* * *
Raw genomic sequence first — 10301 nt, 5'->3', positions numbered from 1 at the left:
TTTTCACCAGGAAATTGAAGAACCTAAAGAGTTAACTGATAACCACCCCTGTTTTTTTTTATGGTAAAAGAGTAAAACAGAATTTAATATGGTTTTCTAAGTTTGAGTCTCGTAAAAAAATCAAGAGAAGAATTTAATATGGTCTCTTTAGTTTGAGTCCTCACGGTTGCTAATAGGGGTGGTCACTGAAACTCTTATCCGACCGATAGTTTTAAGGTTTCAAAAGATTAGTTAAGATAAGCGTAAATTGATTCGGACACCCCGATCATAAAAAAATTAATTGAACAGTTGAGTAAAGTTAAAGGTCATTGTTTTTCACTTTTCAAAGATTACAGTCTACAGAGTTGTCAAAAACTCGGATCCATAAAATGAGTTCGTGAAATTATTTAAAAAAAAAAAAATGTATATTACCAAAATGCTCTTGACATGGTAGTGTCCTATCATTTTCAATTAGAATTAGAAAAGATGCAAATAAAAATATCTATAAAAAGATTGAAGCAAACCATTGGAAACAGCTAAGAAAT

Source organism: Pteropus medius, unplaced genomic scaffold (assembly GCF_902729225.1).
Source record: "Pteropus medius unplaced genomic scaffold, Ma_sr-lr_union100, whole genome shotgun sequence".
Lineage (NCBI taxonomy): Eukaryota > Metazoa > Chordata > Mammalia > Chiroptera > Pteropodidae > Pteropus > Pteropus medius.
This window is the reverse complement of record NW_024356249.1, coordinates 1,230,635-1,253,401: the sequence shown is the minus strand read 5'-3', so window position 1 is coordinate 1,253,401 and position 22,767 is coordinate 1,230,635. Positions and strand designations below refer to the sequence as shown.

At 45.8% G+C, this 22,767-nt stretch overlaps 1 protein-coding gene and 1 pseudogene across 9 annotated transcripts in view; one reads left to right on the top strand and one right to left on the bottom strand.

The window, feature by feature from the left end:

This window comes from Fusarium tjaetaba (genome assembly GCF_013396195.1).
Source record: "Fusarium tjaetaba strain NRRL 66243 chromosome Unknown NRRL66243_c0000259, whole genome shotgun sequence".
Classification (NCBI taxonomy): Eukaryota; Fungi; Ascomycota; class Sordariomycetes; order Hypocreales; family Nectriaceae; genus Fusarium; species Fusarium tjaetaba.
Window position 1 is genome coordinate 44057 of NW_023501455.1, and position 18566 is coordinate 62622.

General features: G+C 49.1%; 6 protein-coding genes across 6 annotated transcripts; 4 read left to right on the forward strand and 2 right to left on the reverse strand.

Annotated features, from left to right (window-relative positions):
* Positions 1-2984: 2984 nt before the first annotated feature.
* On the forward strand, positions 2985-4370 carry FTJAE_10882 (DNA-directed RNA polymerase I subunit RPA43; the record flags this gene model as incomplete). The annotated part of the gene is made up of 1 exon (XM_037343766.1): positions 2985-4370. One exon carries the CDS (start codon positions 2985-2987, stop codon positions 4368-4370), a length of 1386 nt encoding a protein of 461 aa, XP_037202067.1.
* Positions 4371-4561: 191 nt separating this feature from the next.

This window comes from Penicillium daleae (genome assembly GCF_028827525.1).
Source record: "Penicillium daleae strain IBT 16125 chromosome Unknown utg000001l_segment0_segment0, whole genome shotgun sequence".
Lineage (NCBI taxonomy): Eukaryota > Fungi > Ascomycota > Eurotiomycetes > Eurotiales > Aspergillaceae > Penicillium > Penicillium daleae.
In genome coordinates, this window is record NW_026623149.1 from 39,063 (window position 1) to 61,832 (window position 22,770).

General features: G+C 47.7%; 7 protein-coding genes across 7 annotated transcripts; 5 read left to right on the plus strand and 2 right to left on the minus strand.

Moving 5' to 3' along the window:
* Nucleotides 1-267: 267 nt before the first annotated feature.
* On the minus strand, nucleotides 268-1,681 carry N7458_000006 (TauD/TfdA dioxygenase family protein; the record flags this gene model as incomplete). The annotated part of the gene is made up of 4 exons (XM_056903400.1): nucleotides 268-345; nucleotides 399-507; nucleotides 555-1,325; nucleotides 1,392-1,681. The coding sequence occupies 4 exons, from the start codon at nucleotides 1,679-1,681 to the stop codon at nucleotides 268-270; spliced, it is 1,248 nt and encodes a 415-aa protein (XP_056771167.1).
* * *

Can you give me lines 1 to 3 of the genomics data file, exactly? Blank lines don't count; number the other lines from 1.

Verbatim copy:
Raw genomic sequence first — 10301 nt, 5'->3', positions numbered from 1 at the left:
TTTTCACCAGGAAATTGAAGAACCTAAAGAGTTAACTGATAACCACCCCTGTTTTTTTTTATGGTAAAAGAGTAAAACAGAATTTAATATGGTTTTCTAAGTTTGAGTCTCGTAAAAAAATCAAGAGAAGAATTTAATATGGTCTCTTTAGTTTGAGTCCTCACGGTTGCTAATAGGGGTGGTCACTGAAACTCTTATCCGACCGATAGTTTTAAGGTTTCAAAAGATTAGTTAAGATAAGCGTAAATTGATTCGGACACCCCGATCATAAAAAAATTAATTGAACAGTTGAGTAAAGTTAAAGGTCATTGTTTTTCACTTTTCAAAGATTACAGTCTACAGAGTTGTCAAAAACTCGGATCCATAAAATGAGTTCGTGAAATTATTTAAAAAAAAAAAAATGTATATTACCAAAATGCTCTTGACATGGTAGTGTCCTATCATTTTCAATTAGAATTAGAAAAGATGCAAATAAAAATATCTATAAAAAGATTGAAGCAAACCATTGGAAACAGCTAAGAAAT

Source organism: Pteropus medius, unplaced genomic scaffold (assembly GCF_902729225.1).